Creating a Custom IAssertionRule for FluentAssertions

November 17th 2014 FluentAssertions Unit Testing

The more I use FluentAssertions, the more I like its flexibility and extensibility. In this post I'm going to focus on assertion rules which can be used to define custom equality comparisons for specific types.

To show how it works, we'll create two classes for representing information about a user. The first one will be used in the application back end, when the user is retrieved from the database:

public class User
{
  public string Name { get; set; }
  public string Surname { get; set; }
  public string Username { get; set; }
  public LoginType LoginType { get; set; }
}

public enum LoginType
{
  UsernameAndPassword,
  DomainAccount
}

The second one will be used in the application service layer contract:

public class UserDto
{
  public string Name { get; set; }
  public string Surname { get; set; }
  public string Username { get; set; }
  public LoginTypeDto LoginType { get; set; }
}

public enum LoginTypeDto
{
  UsernameAndPassword,
  DomainAccount
}

In our tests we will want to compare the two classes: the first one will be used to setup the repository contents, and the second one will be returned by the service layer. Comparing whether they contain the same data, is a reasonable requirement:

public void DefaultAssert()
{
  var user = new User
  {
    Name = "Damir",
    Surname = "Arh",
    Username = "damir",
    LoginType = LoginType.UsernameAndPassword
  };
  var repository = new MockUserRepository();
  repository.Users.Add(user);
  var service = new UserService(repository);

  var userDto = service.GetUser("damir");

  userDto.ShouldBeEquivalentTo(user);
}

Although ShouldBeEquivalentTo method already does a property by property comparison, it will still throw, when it compares the two LoginType values:

Expected property LoginType to be UsernameAndPassword, but found UsernameAndPassword.

With configuration:
- Include only the declared properties
- Match property by name (or throw)

UsernameAndPassword values in both enums technically don't have anything in common, only we as developers know, that they represent the same business values. To provide this information to FluentAssertions, we can write a custom IAssertionRule:

public class LoginTypeRule : IAssertionRule
{
  public bool AssertEquality(IEquivalencyValidationContext context)
  {
    var subjectValue = GetValueForEnum(context.Subject);
    var expectationValue = GetValueForEnum(context.Expectation);

    if (subjectValue == null || expectationValue == null)
    {
      // rule not applicable
      return false;
    }

    Execute.Assertion
      .BecauseOf(context.Reason, context.ReasonArgs)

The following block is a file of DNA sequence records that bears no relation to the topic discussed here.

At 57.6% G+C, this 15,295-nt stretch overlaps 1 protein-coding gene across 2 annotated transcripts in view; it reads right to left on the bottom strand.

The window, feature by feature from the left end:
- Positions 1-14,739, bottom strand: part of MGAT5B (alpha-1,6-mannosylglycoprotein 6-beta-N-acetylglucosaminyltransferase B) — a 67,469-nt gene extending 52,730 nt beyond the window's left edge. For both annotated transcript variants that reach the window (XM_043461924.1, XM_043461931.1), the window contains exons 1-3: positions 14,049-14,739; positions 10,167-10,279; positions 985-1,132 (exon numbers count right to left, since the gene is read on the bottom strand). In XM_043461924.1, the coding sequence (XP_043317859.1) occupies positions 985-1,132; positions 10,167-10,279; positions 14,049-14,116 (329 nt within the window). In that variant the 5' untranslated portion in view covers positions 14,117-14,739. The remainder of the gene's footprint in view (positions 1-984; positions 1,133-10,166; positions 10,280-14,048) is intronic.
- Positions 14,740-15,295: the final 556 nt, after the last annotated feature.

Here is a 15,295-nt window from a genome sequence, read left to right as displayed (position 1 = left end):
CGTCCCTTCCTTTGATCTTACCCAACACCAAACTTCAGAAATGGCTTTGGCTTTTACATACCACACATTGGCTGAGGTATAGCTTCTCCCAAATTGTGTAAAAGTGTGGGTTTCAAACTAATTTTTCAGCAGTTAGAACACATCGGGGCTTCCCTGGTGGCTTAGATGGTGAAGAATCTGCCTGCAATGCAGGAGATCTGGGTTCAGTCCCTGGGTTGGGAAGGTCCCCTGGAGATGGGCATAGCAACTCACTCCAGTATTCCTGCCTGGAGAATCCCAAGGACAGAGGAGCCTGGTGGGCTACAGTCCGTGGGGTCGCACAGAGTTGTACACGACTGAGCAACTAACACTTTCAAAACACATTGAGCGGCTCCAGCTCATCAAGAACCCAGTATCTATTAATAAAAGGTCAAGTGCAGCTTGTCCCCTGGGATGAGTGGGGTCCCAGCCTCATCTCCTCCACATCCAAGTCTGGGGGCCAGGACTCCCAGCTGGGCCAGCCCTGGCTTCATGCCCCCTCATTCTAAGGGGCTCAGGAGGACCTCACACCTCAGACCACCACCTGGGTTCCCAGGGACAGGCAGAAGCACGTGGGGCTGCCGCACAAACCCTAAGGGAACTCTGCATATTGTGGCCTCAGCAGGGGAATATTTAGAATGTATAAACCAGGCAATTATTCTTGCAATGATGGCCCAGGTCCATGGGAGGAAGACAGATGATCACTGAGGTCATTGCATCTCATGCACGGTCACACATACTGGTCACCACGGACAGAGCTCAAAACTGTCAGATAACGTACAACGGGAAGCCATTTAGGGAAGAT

.ForCondition(subjectValue == expectationValue)
      .FailWith("Expected {context:string} to be {0}{reason}, but found {1}",
        context.Subject, context.Expectation);

    // equality assertion handled
    return true;
  }

  private int? GetValueForEnum(object enumValue)
  {
    if (enumValue is LoginType || enumValue is LoginTypeDto)
    {
      return (int) enumValue;
    }
    return null;
  }
}

We only need to implement a single method: AssertEquality. By taking a closer look at our implementation, we can see which requirements we need to fulfill:

  • We start by checking the type of both values: Expectation and Subject. They both need to be one of our enum types, otherwise the method returns false. This indicates to FluentAssertions that the rule isn't applicable and further assertion rules need to be run.
  • In the next step we compare the two enums by their ordinal value. The comparison is wrapped in some boilerplate code which provides FluentAssertions with all the necessary information to report the assertion failure, when the values don't match.
  • We conclude by returning true, which indicates that the values have been compared and no further assertion rules need to be run.

To use the new assertion rule, we just need to include it in the assertion call at the end of our test:

userDto.ShouldBeEquivalentTo(user, options => options
  .Using(new LoginTypeRule()));

This will insert the rule at the beginning of the assertion rules collection, making the test pass.

Although the above example is a bit contrived, I am sure, you will encounter actual business cases, when creating a new assertion rule could make your tests easier to write and understand. Just keep in mind, that you have this extensibility point at your disposal.

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